The fly in the Schiffs’ soup is that weak government regulation of capitalism leads to economic crises. Business people took advantage of lack-of-regulation during the Clinton/Bush administrations because they were seduced by money (greed), power (CEO influence), and prestige (institutional reputation). Government is partly intended to mitigate harm to the general public just as Thomas Hobbes outlined in the 1651 publication of “Leviathan”.
The Schiffs are correct–bad government regulation impairs capitalism but no government regulation releases capitalist immorality. Human beings are flawed; complete freedom is anarchy.
The Schiffs tale is too simplistic. Economic policy holds an elusive answer to a moral balance between capitalist regulation and freedom. Keynes, Paulson, and Bernanke have not found the answer but they are in the hunt while the Schiffs of the world observe and gripe, “The sky is falling”.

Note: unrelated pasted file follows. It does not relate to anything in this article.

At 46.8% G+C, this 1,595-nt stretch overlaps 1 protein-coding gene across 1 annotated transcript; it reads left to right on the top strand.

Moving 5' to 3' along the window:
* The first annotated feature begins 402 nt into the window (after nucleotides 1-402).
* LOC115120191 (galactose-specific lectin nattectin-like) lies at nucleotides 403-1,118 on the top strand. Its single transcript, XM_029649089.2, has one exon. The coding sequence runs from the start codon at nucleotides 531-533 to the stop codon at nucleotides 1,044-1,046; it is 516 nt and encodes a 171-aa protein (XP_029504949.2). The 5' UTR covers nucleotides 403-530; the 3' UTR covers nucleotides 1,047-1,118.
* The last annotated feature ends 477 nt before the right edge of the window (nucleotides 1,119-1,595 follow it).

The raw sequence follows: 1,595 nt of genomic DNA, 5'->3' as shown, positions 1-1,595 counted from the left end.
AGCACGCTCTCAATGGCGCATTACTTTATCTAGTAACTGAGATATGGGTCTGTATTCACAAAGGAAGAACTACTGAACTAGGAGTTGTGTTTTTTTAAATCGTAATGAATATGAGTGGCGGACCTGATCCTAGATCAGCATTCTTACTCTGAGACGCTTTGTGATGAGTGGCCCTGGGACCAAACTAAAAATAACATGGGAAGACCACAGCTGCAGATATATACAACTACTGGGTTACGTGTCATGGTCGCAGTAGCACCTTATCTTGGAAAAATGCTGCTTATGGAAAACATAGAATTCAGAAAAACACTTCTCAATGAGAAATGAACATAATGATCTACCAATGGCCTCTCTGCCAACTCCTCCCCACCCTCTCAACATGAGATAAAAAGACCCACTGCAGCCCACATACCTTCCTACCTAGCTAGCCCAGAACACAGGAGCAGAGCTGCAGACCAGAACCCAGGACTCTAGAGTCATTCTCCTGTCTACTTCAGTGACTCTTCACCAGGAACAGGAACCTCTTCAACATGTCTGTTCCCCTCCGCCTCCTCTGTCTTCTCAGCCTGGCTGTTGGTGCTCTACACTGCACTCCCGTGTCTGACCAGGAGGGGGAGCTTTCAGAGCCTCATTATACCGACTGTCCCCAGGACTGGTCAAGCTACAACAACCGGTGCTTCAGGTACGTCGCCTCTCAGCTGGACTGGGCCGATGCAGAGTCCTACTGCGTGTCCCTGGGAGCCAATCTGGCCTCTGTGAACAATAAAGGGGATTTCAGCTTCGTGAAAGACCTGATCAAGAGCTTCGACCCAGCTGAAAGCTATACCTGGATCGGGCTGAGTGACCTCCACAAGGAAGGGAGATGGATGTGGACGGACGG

Richard Heinberg is another Chicken Little that forecasts a dismal future. Because energy alternatives to oil are not being discovered or produced fast enough to continue world economic growth Heinberg believes world economies are at “The End of Growth”. Heinberg argues that the world will run out of energy; that world ecology will be destroyed by fossil fuels, and humankind will die from starvation because of over population. Heinberg argues that a kind of social engineering is required to save the world. Heinberg suggests small communities need to emulate some of the tenants of communism by joining in community groups that return to the land to support a philosophy of zero economic growth and self-preservation.